This is the worm turning. Agencies are sick of a commoditisation process which has led to up to 10 agencies vieing for a single piece of business, simply because the client believes it will get a better ‘deal’. Short-term financial gain for clients; but long-term suicide for the industry as a whole, as agencies buckle under the pressure and creativity is squeezed out.

See for yourself here. This rebellion could well have transborder legs.


Age may wither them and custom stale their finite variety

November 7, 2009

Tim LindsayI was struck by WPP chief Sir Martin Sorrell’s comment on the marketing services industry at ad:tech this week. “The people who run agencies tend to be of an older vintage – to put it politely,” he said. “They tend to be resistant to change and want to spend the last three to four years of their careers travelling around the world rather than dealing with fundamental strategic issues on a daily basis.”

They should be so lucky to reach “an older vintage” these days. The number of people over 50 who are active in the ad business is a vanishingly small figure, according to Incorporated Practitioners in Advertising (IPA) figures, and it’s getting smaller all the time. One particularly endangered species seems to be the heads, or group heads, of UK network creative agencies.

To take a small but illuminating sample, Gary Leih, group head of Ogilvy (just over 50), and Tim Lindsay, president of TBWA\London (53), have both been put out to pasture recently. We could perhaps add the case of Bruce Haines, group chief at Leo Burnett, who managed to stay the course until the ripe old age of 55. And the comparatively youthful former chairman and group chief executive of Saatchi & Saatchi, Lee Daley, who moved on in his late forties to an all-too-brief spell as marketing director of Manchester United. While we’re there, let’s tie in the long time management void at the top of Lowe, and the problems in filling the top slots at Publicis UK a couple of years ago when the self-same Lindsay left for TBWA.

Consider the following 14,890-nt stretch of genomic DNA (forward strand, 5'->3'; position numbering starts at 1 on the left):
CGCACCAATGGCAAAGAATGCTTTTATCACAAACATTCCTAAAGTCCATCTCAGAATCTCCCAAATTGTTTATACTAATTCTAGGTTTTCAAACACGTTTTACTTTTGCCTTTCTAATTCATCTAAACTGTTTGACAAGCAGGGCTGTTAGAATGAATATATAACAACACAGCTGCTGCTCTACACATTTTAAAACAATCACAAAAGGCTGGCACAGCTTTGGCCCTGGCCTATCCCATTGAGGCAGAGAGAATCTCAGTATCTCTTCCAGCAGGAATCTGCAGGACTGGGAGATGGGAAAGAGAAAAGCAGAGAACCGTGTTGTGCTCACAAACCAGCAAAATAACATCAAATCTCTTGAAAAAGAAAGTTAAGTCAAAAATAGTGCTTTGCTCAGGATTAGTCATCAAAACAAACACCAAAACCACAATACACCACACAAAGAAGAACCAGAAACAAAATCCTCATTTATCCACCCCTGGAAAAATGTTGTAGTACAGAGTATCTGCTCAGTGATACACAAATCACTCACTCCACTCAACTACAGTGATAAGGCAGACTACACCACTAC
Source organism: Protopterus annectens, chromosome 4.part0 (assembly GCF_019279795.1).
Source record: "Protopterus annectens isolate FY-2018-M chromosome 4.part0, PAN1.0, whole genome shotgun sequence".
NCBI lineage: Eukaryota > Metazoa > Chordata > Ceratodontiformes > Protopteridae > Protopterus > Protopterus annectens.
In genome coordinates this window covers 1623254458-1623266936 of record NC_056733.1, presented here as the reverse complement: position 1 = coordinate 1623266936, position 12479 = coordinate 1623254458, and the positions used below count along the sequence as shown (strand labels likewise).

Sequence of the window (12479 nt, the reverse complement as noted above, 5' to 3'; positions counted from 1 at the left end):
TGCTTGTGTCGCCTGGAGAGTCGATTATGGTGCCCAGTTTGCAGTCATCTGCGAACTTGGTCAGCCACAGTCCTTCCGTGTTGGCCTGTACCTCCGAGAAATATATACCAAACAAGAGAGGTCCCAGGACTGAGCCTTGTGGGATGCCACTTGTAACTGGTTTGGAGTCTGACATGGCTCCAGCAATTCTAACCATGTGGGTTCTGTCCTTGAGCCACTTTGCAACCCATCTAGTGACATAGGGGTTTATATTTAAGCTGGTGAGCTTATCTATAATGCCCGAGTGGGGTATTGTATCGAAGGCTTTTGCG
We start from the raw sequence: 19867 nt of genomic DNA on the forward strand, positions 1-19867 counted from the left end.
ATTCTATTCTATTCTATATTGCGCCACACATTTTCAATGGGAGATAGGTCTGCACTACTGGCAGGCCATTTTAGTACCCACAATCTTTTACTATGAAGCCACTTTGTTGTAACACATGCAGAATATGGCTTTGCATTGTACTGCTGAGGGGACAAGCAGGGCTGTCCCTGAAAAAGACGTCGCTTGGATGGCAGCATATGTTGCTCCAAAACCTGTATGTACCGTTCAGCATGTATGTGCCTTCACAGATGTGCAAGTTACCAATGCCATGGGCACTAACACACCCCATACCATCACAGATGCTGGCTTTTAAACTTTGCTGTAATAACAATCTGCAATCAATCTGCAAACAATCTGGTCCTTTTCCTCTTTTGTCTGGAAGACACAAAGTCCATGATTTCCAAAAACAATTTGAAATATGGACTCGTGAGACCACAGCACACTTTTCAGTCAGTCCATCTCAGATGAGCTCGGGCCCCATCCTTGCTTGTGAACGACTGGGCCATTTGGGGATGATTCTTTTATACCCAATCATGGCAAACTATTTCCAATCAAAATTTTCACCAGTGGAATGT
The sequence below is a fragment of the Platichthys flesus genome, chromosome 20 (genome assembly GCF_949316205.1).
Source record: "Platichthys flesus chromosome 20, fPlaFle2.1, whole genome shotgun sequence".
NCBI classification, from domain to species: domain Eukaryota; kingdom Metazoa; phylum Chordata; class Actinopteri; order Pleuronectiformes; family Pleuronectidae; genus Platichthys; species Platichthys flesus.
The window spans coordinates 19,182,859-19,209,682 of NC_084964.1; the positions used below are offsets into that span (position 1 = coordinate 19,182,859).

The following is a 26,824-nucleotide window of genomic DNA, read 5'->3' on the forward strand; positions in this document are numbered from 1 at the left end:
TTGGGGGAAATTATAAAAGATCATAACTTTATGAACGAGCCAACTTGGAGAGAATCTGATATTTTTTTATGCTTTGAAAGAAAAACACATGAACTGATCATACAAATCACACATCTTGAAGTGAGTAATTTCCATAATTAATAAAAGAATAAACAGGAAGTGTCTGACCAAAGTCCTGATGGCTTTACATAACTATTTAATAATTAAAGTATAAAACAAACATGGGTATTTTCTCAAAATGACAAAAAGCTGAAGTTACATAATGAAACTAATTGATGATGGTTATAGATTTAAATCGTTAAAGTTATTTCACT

To go back to Sorrell, I’m not sure anyone – other than himself perhaps – is capable of dealing with “fundamental strategic issues on a daily basis”. Just one or two over a two-year period is usually enough. As far as I can see, that’s exactly what Daley, Leih and Lindsay tried to do. They all instituted fairly far-reaching management changes in an effort to meet the digital challenge subverting traditional agency structures. With hindsight, the problem seems to be that they were judged not to have gone far enough. Or, put another way, they may indeed have embraced a “fundamental strategic issue”, but they were not allowed long enough to savour their triumph. The truth is, if an agency doesn’t bring in enough big business in the first two years of your tenure, you’re likely to be turfed out in the third. The digital challenge may simply have made it a little harder to win that business in the first place.

Lindsay was probably on skid row once his agency lost the advertising account for McCain to Beattie McGuinness Bungay. He was lucky to survive the subsequent – abortive – attempt to buy BMB. Nissan had also begun to look shaky. Pinning the Media Arts rebranding fiasco on him sounds like the thinnest of subterfuges employed by a management that had long since lost confidence in him – fairly or otherwise.


Louis Vuitton prepares global digital assault

September 30, 2009

Catherine DeneuveStand by for some crowing. Not from me, from WPP. It looks as if one of its agencies, OgilvyOne, has won a colossal piece of digital business from luxury goods company Louis Vuitton.

Reasons to be cheerful? Part One: this is a global account and, according to some, the largest digital budget awarded this year. Part Two: the LV pitch was held in Paris (as it would be, since LV is French-owned) and prominent on the shortlist were two agencies we are now intensely familiar with, Digitas and Razorfish (hint: they are now both owned by Publicis Groupe). WPP, you may recall, was the runner-up in the auction to buy Razorfish. So there’s a special piquancy in winning such a prestigious piece of business from right under the nose of Publicis group ceo Maurice Levy on his home ground.